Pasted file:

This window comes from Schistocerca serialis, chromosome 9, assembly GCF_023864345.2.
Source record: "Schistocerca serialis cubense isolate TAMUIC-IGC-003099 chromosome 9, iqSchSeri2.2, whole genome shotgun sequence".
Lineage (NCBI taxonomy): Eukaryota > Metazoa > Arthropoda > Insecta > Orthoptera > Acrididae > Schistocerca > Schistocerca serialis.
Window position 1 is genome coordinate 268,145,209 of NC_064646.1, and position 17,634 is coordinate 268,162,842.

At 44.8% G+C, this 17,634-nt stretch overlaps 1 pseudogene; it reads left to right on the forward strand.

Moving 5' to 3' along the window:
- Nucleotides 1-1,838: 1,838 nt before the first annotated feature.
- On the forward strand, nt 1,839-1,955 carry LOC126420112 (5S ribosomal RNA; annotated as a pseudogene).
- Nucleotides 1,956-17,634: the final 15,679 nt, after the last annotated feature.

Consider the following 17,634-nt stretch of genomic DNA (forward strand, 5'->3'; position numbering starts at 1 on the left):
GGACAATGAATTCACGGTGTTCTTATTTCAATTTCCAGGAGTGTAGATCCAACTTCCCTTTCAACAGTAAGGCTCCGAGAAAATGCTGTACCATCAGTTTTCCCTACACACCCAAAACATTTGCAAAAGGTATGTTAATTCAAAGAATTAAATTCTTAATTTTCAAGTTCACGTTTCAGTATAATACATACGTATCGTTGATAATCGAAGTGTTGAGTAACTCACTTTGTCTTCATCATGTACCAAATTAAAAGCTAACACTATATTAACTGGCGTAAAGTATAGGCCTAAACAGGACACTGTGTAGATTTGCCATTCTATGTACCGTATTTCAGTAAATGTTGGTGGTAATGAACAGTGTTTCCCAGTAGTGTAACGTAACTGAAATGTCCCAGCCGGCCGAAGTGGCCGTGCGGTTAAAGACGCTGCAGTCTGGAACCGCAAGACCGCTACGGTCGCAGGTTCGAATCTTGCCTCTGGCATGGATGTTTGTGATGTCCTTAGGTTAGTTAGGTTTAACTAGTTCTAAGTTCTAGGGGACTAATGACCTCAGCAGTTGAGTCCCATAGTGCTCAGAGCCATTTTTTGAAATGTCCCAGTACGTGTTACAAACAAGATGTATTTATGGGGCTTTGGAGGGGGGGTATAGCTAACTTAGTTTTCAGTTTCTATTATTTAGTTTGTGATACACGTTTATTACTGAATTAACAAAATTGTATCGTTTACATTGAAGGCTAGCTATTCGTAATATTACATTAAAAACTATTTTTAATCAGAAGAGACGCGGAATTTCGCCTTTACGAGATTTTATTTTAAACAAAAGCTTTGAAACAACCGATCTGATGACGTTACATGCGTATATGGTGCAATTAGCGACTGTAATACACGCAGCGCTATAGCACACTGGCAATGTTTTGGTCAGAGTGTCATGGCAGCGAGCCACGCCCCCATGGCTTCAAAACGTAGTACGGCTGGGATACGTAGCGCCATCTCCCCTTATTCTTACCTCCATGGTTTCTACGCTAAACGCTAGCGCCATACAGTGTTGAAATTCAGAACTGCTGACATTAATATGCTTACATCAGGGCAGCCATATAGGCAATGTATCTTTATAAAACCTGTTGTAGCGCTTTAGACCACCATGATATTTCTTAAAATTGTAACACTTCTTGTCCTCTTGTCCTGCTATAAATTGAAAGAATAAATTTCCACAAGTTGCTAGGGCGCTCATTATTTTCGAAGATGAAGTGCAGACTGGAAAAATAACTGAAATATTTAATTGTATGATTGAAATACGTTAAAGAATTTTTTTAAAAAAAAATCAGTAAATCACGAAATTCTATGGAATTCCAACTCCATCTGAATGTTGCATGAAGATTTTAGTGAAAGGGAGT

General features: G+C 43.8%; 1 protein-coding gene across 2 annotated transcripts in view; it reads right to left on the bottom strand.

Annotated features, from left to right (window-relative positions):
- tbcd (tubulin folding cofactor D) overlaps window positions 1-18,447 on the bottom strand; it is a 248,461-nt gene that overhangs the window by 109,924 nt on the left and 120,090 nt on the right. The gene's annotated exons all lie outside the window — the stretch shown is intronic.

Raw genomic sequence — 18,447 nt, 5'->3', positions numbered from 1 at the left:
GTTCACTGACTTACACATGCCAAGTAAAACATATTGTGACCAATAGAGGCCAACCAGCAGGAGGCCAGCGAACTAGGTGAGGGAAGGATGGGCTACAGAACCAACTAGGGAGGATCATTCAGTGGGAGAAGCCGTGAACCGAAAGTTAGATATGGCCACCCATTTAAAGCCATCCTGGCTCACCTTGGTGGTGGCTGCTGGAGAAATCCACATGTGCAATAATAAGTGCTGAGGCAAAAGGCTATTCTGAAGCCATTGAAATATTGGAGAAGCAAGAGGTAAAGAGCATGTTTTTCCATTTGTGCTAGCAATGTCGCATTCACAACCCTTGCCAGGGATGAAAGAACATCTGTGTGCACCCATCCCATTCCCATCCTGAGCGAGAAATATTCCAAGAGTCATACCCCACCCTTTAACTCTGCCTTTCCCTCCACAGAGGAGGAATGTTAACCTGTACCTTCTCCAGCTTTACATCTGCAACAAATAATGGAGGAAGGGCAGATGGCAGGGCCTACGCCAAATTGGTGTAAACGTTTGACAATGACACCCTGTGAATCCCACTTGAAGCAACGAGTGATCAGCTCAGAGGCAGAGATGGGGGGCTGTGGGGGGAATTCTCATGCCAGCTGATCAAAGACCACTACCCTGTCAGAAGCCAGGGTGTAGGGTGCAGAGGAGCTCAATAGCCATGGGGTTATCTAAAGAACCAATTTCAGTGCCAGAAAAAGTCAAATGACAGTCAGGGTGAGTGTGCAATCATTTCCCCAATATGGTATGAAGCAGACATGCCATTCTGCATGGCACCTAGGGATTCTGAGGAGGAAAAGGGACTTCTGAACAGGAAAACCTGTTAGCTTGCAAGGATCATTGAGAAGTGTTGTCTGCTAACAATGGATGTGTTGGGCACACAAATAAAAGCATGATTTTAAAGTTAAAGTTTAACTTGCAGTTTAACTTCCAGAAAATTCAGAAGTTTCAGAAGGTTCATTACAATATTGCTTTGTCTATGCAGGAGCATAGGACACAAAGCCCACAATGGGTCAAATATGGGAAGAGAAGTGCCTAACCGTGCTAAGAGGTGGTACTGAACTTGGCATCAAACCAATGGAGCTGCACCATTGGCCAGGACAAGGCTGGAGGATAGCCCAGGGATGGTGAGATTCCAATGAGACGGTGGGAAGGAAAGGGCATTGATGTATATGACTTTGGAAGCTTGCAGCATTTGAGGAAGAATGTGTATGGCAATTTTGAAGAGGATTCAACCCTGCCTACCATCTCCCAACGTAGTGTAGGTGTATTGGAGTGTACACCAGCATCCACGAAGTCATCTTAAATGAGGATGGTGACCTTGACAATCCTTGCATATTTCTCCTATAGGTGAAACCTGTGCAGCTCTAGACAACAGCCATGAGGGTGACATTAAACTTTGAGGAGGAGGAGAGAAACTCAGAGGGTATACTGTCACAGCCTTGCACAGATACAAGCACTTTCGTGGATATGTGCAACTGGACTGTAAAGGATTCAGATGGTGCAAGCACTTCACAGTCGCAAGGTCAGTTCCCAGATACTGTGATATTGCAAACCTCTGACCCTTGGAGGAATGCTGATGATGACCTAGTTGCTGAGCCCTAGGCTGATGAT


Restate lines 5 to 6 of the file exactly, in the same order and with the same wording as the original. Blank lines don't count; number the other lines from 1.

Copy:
At 44.8% G+C, this 17,634-nt stretch overlaps 1 pseudogene; it reads left to right on the forward strand.

Moving 5' to 3' along the window: